Hide database queries in Rails console


Most of the time I think it’s useful to see what database queries your commands are generating in the Rails console. The rest of the time the output gets in the way by spamming your console output. It is really easy to turn this logging on and off from inside the console, just run the following command when you want to silence the output:

ActiveRecord::Base.logger.level = 1

This will set the logger’s level to INFO. Then to turn it back on enter:

ActiveRecord::Base.logger.level = 0

This will set the logger’s level back to DEBUG.

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Keeping database passwords for Rails apps out of version control


I started using Capistrano to deploy Rails apps recently and came upon the conundrum of database passwords in version control.

In the past I have deployed Rails apps by hand and have kept database usernames and passwords out of my version control only entering them manually in the final stage of deployment. It is a very bad idea to put database credentials in your version controlled files. This process thwarts the key advantages of using Capistrano, you can’t let Capistrano handle creating your tables if it’s unaware of how to access the database and it’s not really an option to tell Capistrano “wait for a minute here for me to change a couple things then you can continue”.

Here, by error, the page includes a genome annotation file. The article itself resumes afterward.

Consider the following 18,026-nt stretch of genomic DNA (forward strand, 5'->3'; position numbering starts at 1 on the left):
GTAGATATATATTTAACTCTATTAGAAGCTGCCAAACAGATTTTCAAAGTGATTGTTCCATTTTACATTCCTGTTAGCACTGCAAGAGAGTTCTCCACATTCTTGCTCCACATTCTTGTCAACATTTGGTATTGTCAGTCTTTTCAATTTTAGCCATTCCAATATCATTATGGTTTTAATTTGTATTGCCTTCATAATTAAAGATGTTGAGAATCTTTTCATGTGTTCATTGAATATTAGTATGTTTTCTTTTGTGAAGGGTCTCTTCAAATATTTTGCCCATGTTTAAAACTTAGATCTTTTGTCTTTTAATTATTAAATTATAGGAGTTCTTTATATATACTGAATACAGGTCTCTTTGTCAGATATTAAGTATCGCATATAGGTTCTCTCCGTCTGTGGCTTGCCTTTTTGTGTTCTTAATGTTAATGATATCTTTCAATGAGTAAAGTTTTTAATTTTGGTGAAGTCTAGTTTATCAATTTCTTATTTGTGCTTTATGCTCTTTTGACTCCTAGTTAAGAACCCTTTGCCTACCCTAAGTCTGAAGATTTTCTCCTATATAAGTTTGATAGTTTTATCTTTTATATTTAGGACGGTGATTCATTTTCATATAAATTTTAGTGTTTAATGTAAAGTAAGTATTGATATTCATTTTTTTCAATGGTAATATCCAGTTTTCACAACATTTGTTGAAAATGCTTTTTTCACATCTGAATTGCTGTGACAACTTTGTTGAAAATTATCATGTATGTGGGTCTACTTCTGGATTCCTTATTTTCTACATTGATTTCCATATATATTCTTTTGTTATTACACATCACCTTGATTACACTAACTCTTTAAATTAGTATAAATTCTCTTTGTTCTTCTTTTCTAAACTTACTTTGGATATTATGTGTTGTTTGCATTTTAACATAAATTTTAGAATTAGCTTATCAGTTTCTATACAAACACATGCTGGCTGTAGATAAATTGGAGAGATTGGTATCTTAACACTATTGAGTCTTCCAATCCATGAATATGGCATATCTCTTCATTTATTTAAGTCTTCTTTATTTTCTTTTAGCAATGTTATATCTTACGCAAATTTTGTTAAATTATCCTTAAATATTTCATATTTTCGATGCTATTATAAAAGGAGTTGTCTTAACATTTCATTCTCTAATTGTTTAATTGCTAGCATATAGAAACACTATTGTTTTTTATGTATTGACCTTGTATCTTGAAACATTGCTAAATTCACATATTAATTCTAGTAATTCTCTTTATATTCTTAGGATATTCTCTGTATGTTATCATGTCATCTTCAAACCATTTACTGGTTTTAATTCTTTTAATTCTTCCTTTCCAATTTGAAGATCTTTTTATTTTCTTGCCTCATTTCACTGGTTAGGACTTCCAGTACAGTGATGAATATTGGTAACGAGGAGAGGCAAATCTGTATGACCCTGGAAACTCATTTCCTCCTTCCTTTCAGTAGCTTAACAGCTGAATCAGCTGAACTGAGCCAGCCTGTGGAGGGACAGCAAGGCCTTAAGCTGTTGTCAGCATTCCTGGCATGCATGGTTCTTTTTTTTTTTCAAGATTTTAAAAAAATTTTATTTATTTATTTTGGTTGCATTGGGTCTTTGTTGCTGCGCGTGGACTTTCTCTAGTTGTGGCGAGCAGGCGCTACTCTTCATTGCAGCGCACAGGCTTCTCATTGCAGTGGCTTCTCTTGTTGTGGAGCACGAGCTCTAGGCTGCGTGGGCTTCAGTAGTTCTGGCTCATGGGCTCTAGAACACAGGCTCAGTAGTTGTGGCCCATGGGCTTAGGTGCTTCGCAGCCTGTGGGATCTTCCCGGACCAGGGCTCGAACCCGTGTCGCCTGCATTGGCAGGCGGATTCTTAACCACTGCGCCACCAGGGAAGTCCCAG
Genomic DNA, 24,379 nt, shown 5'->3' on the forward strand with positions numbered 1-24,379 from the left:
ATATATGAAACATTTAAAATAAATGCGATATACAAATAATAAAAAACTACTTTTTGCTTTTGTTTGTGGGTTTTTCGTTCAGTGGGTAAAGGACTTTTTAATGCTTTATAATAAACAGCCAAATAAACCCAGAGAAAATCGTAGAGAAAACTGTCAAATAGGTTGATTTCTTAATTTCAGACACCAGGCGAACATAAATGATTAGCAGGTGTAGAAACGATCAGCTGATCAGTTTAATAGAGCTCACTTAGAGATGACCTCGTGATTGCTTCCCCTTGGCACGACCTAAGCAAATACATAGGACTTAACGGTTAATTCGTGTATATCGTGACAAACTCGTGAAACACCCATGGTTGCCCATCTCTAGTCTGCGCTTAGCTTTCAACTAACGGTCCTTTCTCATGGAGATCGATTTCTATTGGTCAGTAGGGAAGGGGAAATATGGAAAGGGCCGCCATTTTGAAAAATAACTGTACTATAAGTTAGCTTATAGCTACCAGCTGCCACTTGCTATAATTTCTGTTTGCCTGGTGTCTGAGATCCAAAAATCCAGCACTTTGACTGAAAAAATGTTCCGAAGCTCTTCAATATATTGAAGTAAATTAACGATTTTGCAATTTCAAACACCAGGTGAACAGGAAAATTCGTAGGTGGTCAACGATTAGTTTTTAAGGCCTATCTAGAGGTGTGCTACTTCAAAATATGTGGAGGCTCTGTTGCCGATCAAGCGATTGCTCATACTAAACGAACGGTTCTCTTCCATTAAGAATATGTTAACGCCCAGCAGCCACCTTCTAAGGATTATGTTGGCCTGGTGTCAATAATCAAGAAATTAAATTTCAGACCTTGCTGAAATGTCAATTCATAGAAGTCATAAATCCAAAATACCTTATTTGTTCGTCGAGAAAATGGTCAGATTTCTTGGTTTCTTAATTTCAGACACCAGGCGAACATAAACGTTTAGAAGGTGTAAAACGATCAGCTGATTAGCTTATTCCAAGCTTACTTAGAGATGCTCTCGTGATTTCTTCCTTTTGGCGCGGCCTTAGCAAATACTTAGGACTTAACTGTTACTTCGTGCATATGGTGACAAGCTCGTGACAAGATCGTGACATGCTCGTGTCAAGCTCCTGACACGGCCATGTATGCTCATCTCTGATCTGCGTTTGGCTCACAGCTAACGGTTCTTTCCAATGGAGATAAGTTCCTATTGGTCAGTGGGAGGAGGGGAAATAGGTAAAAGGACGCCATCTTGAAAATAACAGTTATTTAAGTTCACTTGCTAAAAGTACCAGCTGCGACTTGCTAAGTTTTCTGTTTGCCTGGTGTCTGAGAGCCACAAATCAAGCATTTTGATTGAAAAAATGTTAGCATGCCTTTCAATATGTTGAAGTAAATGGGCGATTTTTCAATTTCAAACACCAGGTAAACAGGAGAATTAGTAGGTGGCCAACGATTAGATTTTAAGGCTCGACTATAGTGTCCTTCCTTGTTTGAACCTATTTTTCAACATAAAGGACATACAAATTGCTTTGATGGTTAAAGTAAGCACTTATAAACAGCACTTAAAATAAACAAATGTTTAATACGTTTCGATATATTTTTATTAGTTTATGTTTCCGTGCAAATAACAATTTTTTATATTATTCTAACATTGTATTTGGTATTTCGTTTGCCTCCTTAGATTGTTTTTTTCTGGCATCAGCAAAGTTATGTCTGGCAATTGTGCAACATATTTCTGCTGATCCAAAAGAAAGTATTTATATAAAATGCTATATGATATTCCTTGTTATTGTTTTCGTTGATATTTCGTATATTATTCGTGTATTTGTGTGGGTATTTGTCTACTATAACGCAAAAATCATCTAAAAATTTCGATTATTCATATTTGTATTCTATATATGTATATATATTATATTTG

This leaves us with two options; store the database.yml file outside of the rails root and get Capistrano to symlink it in place or enable Ruby to pull the credentials to be pulled into the database.yml file.

Option 1

Place this code in your config/deploy.rb file and copy the database.yml file you are going to use to shared/config/database.yml.

after "deploy:update_code","deploy:dbyml_symlink"

namespace :deploy do
  task :dbyml_symlink do
    rm #{release_path}/config/database.yml && 
    ln -nfs #{deploy_to}/#{shared_dir}/config/database.yml #{release_path}/config/database.yml
  end
end
Option 2

For this method your database.yml file needs to be checked into version control. Secondly you need to put the database password somewhere safe on your server I suggest somewhere like /home/deploy_user/.myapp_db, chown it to the user running your Rails app and chmod it 400. Finally database.yml such that the production section looks something like this:

production:
  adapter: mysql2
  encoding: utf8
  reconnect: false
  database: myapp_production
  pool: 5
  username: myapp_db_user
  password: <%= begin IO.read("/home/deploy/.myapp_db") rescue "" end %>
  socket: /var/lib/mysql/mysql.sock

You can be more paranoid and include the username, database name, socket, whatever in this method.

Conclusion

I prefer the second as it works out of the box, i.e. a clean clone of the repository then bundle install && bundle exec rake db:migrate && bundle exec rails s will result in a working application.